In 2006 I participated in NOLS’ Summer Semester in Alaska, a 75-day kayaking, backpacking and mountaineering course, which helps students gain wilderness and leadership skills.
A few days in I got my first review. I was a wreck. I packed my backpack as if I were paying homage to the Leaning Tower of Pisa. The most palatable meals I cooked were the ones that were burned beyond recognition. I might have been able to properly affix a rainfly to a tent, but I’ll never know because nobody trusted me to keep their tent dry. You know that guy who played on your middle school basketball team who had great hustle and personality but couldn’t make a layup? The guy the coach wanted to do well, but would never take chances with in the 4th quarter? That was me at the start of my first NOLS course.
My second review provided a laundry list as long as the first one. “Is there anything I’m doing right?”, I fished. The instructor looked me squarely in the eyes and told me that I’m accepting and responding to their criticisms very well - certainly better than anybody else on the trip, and maybe better than any other student he’s had. If I were young and stupid, I’d have thought this was the most condescending thing he could possibly say to me. Oh wait, I was young and stupid, and that’s exactly what I thought. Miraculously aware that acting somber or exploding would be of no value, I swallowed and said “thanks.”
I later came to understand that my instructor had actually paid me one of the most gracious compliments I’d ever receive. Over the next week, my skills improved – not hugely, but demonstrably. I continued receiving feedback and making iterative progress over the duration of the course, and it eventually became clear to me, and to others, that I had more than paid off my skills deficit.
The reason I was so offended at first is that I thought that taking criticism was the standard of a student in a student-teacher relationship. To me it was like force-praising a bad teacher by saying “you do a great job showing up to class everyday.” That’s what you’d say to a teacher who had no teaching skills. But I quickly learned that my analogy was flawed. Taking criticism was a skill in itself. There were students who did not take feedback well. To this day I feel very sorry for them, because they lost out on 75 days worth of fantastic wilderness lessons.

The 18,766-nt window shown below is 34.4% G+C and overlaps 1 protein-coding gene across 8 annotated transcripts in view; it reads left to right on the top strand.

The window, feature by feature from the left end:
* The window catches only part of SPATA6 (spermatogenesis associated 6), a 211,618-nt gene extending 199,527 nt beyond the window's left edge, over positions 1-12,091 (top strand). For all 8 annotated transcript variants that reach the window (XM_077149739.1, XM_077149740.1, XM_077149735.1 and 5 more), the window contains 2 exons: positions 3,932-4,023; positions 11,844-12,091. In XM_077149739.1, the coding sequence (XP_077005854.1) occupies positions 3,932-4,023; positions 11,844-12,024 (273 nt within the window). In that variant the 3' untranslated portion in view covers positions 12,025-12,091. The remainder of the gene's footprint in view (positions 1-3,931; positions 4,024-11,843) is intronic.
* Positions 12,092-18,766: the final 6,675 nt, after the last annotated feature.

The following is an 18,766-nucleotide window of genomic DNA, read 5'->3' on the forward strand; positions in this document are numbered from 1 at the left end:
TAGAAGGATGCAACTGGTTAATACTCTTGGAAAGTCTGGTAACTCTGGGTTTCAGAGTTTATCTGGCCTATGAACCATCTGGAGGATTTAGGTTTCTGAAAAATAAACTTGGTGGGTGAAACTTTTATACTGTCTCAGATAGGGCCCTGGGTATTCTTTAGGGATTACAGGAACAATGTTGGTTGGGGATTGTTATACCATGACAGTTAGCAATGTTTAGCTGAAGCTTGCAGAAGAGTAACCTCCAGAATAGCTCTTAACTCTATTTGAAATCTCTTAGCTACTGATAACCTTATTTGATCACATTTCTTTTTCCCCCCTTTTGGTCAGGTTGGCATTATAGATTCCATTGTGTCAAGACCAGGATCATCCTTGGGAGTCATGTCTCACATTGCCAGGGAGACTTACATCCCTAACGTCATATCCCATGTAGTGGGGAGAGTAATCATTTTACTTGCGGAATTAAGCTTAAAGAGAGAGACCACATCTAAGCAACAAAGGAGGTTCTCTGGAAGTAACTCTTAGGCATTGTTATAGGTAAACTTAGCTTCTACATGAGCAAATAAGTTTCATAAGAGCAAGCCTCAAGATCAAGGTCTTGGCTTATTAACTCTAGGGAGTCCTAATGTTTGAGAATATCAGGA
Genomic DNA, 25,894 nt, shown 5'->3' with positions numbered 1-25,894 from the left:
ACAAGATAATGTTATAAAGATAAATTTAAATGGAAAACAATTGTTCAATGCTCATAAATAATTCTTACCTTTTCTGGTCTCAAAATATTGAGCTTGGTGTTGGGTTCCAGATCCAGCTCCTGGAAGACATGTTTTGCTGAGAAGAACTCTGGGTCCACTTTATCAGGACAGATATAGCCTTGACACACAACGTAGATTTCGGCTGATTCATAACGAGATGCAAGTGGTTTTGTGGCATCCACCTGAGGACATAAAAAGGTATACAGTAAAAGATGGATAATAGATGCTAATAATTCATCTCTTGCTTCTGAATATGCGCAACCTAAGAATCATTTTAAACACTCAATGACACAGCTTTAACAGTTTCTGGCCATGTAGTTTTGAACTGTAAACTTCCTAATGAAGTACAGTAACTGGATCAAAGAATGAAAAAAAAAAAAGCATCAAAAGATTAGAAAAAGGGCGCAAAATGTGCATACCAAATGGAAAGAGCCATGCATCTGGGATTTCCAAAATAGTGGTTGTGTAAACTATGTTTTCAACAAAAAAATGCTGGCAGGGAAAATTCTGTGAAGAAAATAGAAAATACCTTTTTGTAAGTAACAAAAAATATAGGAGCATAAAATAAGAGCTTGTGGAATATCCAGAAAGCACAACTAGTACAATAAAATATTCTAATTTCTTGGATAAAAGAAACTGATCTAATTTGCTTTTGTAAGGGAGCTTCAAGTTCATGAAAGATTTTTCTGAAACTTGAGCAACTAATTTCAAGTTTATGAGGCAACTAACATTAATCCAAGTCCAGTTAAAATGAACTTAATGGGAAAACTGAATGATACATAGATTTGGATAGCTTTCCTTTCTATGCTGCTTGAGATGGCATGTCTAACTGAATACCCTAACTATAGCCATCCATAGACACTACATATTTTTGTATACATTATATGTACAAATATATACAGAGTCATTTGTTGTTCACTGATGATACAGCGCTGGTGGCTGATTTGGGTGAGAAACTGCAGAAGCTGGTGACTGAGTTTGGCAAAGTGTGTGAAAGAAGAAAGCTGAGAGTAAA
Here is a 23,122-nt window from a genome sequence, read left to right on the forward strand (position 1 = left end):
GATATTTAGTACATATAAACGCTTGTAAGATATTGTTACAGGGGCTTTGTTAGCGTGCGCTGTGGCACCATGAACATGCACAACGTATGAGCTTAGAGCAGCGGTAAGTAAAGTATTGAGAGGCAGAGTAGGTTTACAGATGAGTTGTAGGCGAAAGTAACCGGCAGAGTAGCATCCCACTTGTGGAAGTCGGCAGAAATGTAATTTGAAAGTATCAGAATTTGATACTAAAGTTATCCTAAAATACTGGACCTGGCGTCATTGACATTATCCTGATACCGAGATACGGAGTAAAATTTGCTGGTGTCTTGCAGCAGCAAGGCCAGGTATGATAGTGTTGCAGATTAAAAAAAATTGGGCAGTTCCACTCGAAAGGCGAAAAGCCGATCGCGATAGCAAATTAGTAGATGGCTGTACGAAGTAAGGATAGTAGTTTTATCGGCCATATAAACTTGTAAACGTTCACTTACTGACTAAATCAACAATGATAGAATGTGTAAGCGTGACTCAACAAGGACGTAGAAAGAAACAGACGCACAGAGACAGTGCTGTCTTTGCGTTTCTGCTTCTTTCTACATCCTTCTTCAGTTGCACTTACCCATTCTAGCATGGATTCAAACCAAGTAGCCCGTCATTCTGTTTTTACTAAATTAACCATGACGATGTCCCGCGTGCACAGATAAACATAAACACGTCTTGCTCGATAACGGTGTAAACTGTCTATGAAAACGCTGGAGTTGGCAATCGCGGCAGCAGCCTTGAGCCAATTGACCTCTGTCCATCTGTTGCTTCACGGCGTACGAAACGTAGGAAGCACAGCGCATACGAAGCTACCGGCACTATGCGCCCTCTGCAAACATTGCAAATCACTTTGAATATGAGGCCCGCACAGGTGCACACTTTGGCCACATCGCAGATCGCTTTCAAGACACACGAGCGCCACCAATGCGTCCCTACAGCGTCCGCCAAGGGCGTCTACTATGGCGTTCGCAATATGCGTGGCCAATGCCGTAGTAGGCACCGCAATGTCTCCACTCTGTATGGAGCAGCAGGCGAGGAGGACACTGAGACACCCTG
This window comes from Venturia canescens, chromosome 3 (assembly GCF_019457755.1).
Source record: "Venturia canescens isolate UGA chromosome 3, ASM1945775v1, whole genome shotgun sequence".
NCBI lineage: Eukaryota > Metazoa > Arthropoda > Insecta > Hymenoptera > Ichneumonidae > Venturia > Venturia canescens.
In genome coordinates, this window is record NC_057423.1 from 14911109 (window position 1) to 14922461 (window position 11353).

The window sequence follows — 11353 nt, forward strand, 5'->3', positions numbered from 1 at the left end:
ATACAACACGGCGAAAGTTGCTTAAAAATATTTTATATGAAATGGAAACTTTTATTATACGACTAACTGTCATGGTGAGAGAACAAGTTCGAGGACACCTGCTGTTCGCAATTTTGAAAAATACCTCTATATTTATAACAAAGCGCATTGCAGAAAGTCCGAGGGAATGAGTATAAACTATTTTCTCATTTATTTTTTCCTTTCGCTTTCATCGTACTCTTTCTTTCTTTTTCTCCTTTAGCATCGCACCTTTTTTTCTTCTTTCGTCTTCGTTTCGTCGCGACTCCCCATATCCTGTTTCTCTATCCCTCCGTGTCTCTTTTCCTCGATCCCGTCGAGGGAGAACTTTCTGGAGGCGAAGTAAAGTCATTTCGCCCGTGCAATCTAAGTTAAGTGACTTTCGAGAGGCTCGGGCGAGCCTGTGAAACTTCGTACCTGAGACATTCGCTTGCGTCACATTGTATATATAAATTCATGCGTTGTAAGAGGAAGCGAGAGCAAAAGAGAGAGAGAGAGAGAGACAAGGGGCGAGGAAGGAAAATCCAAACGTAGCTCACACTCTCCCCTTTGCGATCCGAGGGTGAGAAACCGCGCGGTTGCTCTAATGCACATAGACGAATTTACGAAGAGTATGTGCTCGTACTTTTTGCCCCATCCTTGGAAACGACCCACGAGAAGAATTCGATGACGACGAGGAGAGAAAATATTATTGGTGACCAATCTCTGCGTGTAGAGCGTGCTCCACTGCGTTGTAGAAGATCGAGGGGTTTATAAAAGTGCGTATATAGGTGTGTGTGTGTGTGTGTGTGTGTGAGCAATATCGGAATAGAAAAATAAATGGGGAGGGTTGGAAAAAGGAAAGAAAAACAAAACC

And here’s why: nobody was willing to criticize these people after the first week because everybody knew it would lead to conflict. And so by the mountaineering section, when I was getting advanced critiques on navigating through a whiteout (very, very difficult), the more defensive folks were just trotting along, with the same navigation skillsets they had when they started.
Eventually I returned to civilization, and a while later I got my first job. I learned that people function exactly the same way in the office. I’ve seen people at work who take criticism well and respond with a thank you. They continue to get constructive feedback because people feel safe giving it to them. I’ve also seen people who explode in the way that I miraculously avoided despite being young and stupid. I feel sad when I see people do this, because I know that when everybody else is learning the advanced techniques for navigating their corporate worlds (very, very difficult), these people will be trotting along, the same as they were when they started.
Do everything you can to be in that first group of people. No matter how harsh or personal or crushing someone’s feedback feels, take it constructively and with the best of intentions. Show them gratitude for having the courage to help you in a way that was probably uncomfortable for them. If you don’t respond positively, they’ll never be honest with you again and you’ll miss out on a lot of invaluable learning opportunities.